Standard Bank is to relocate its IT department from its central London headquarters to a £150,000-a-year secure datacentre in London's Docklands following concerns about the resilience of the power supplies to its head office.
The merchant bank plans to transport more than 130 servers to the new centre by the end of the year. It will spend more than £400,000 kitting out the centre and transporting servers and storage devices containing critical business data.
The bank began looking for ways to improve the security of its power supplies seven months ago after a London power cut left its IT systems out of action for four hours.
"We lost power at 6pm. Power was restored but it tripped a breaker in the building. No one could find the switch, so we had no power in communications for six hours," said Gary Diable, Standard Bank's technical services manager.
Although disruption was limited because the power cut happened outside business hours, it highlighted a growing risk to the business.
"Over the past 18 years we have not experienced many power failures, but in the past year alone we have experienced three," said Diable.
The bank decided that improving power supplies to its existing building was not an option. It also ruled out creating its own purpose-built IT centre because of the high cost. It looked at four service providers before choosing a centre run by Global Switch in Docklands, six miles from its head office.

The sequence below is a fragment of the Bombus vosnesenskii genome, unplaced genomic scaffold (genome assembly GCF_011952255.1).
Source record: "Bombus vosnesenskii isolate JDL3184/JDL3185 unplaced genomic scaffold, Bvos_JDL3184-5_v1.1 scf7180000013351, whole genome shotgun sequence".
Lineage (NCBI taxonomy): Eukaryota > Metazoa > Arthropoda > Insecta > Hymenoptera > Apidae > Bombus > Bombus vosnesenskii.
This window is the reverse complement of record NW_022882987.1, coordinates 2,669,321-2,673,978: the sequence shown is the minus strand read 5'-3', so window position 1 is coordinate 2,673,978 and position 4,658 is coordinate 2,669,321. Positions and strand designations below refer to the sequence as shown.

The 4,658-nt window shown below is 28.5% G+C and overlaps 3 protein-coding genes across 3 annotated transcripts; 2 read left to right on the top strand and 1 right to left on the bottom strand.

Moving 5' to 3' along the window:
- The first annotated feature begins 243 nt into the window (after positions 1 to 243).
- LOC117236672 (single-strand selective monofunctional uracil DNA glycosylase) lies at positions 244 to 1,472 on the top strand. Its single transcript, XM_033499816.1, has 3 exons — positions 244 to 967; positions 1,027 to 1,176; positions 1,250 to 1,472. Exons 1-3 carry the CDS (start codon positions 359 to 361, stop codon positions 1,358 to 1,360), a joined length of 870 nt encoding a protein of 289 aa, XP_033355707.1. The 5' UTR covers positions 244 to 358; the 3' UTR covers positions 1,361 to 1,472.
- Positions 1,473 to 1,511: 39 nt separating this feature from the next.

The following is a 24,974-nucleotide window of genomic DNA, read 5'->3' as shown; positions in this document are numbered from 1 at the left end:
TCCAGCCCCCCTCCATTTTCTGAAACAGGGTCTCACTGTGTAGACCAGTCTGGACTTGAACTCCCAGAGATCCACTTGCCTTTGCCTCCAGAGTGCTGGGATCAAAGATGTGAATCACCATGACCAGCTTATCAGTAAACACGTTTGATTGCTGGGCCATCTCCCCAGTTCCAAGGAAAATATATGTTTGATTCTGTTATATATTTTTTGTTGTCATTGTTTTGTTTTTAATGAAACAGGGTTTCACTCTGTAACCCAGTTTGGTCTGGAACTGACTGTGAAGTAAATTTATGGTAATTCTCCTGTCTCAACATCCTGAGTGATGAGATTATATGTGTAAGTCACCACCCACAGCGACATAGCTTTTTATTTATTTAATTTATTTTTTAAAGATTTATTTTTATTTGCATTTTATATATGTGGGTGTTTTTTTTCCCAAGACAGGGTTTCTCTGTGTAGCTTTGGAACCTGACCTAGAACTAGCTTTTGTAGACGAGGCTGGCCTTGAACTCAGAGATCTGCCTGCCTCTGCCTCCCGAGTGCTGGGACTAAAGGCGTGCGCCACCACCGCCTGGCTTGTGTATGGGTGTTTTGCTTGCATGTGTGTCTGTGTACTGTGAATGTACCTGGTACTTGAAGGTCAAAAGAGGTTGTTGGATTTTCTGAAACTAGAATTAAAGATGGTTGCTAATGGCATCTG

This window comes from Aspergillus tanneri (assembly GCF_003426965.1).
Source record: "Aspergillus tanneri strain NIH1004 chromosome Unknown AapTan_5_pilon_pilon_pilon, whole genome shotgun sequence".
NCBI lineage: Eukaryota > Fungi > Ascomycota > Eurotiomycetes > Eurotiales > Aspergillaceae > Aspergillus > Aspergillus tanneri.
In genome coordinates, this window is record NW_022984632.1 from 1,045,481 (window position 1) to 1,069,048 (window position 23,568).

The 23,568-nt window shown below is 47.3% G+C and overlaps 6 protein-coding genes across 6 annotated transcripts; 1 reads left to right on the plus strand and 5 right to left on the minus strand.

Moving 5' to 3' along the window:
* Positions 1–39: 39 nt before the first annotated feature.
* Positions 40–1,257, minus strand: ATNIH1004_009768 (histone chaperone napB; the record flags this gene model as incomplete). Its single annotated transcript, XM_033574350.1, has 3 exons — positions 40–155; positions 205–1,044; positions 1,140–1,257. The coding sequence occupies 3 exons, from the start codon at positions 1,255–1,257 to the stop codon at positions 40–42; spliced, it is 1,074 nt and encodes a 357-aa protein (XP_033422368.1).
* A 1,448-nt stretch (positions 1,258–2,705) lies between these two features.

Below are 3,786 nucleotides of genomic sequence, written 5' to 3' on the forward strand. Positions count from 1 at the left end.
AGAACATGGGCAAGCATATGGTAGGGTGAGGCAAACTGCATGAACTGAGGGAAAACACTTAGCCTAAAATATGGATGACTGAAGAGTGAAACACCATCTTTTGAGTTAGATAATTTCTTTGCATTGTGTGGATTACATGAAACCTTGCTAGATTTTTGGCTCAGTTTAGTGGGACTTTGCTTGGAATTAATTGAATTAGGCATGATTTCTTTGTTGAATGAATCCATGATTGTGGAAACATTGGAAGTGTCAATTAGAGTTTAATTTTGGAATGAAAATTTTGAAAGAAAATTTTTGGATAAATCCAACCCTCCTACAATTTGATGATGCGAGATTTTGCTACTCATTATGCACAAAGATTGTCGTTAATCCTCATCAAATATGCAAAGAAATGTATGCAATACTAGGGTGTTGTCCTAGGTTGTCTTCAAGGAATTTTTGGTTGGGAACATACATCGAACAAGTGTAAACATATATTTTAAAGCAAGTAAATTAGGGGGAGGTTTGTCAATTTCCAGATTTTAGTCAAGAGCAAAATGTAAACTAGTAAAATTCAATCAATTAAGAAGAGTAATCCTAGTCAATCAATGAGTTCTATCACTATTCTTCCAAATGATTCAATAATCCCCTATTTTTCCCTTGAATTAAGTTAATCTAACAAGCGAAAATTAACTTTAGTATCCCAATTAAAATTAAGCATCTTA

The Docklands centre is fitted with two independent power supplies to guarantee electricity if one part of the national grid fails, a state-of-the-art uninterruptible power supply and diesel generators with 48 hours worth of fuel.
The centre will run alongside the bank's existing disaster recovery centre in North London, which provides emergency space for 120 of the bank's staff.
"The North London centre is just to keep us ticking over for a short period of time. We have a storage array down there, and most of our core servers are replicated there. But the machines are not to the same spec as our datacentre," said Diable.
Data links between the head office, the disaster recovery site and the main Docklands IT site, allow the bank access to its IT systems, even if one of the communications routes fails.
Companies plan for power failures
Businesses are increasingly taking into account the risk of electricity supply failure in their business continuity plans, according to disaster recovery specialists.
High-profile power failures in the US and London over the past 18 months have drawn attention to the potential risks of outages in parts of the national grid.
Julian King, commercial director at Global Switch, which operates custom-built datacentres in London, said the resilience of power supplies was assuming a higher priority for IT directors.
Research from disaster recovery specialist Sunguard found that power outages were responsible for 16% of usage at its disaster recovery centres, second only to hardware failures.